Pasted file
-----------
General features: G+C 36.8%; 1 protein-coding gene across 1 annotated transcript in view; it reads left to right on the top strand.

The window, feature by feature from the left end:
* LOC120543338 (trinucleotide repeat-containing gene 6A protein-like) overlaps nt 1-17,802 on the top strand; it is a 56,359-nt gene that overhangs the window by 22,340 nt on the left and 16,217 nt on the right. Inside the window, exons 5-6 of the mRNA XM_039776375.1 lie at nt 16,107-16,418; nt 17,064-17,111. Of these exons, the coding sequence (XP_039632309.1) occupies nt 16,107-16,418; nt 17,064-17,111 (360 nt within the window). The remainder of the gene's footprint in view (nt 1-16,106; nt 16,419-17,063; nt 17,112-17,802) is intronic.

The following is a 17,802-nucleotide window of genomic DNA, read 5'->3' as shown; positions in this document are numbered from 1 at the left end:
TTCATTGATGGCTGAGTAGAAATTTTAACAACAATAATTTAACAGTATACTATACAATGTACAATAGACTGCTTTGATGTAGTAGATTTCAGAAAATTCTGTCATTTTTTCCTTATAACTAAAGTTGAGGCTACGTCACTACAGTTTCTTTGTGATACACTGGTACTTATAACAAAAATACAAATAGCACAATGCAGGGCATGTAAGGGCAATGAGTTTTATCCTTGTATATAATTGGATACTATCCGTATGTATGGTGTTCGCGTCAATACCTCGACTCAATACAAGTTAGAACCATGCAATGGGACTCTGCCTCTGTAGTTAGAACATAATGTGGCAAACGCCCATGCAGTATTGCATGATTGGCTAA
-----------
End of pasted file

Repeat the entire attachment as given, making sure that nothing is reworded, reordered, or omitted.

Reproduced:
General features: G+C 36.8%; 1 protein-coding gene across 1 annotated transcript in view; it reads left to right on the top strand.

The window, feature by feature from the left end:
* LOC120543338 (trinucleotide repeat-containing gene 6A protein-like) overlaps nt 1-17,802 on the top strand; it is a 56,359-nt gene that overhangs the window by 22,340 nt on the left and 16,217 nt on the right. Inside the window, exons 5-6 of the mRNA XM_039776375.1 lie at nt 16,107-16,418; nt 17,064-17,111. Of these exons, the coding sequence (XP_039632309.1) occupies nt 16,107-16,418; nt 17,064-17,111 (360 nt within the window). The remainder of the gene's footprint in view (nt 1-16,106; nt 16,419-17,063; nt 17,112-17,802) is intronic.

The following is a 17,802-nucleotide window of genomic DNA, read 5'->3' as shown; positions in this document are numbered from 1 at the left end:
TTCATTGATGGCTGAGTAGAAATTTTAACAACAATAATTTAACAGTATACTATACAATGTACAATAGACTGCTTTGATGTAGTAGATTTCAGAAAATTCTGTCATTTTTTCCTTATAACTAAAGTTGAGGCTACGTCACTACAGTTTCTTTGTGATACACTGGTACTTATAACAAAAATACAAATAGCACAATGCAGGGCATGTAAGGGCAATGAGTTTTATCCTTGTATATAATTGGATACTATCCGTATGTATGGTGTTCGCGTCAATACCTCGACTCAATACAAGTTAGAACCATGCAATGGGACTCTGCCTCTGTAGTTAGAACATAATGTGGCAAACGCCCATGCAGTATTGCATGATTGGCTAA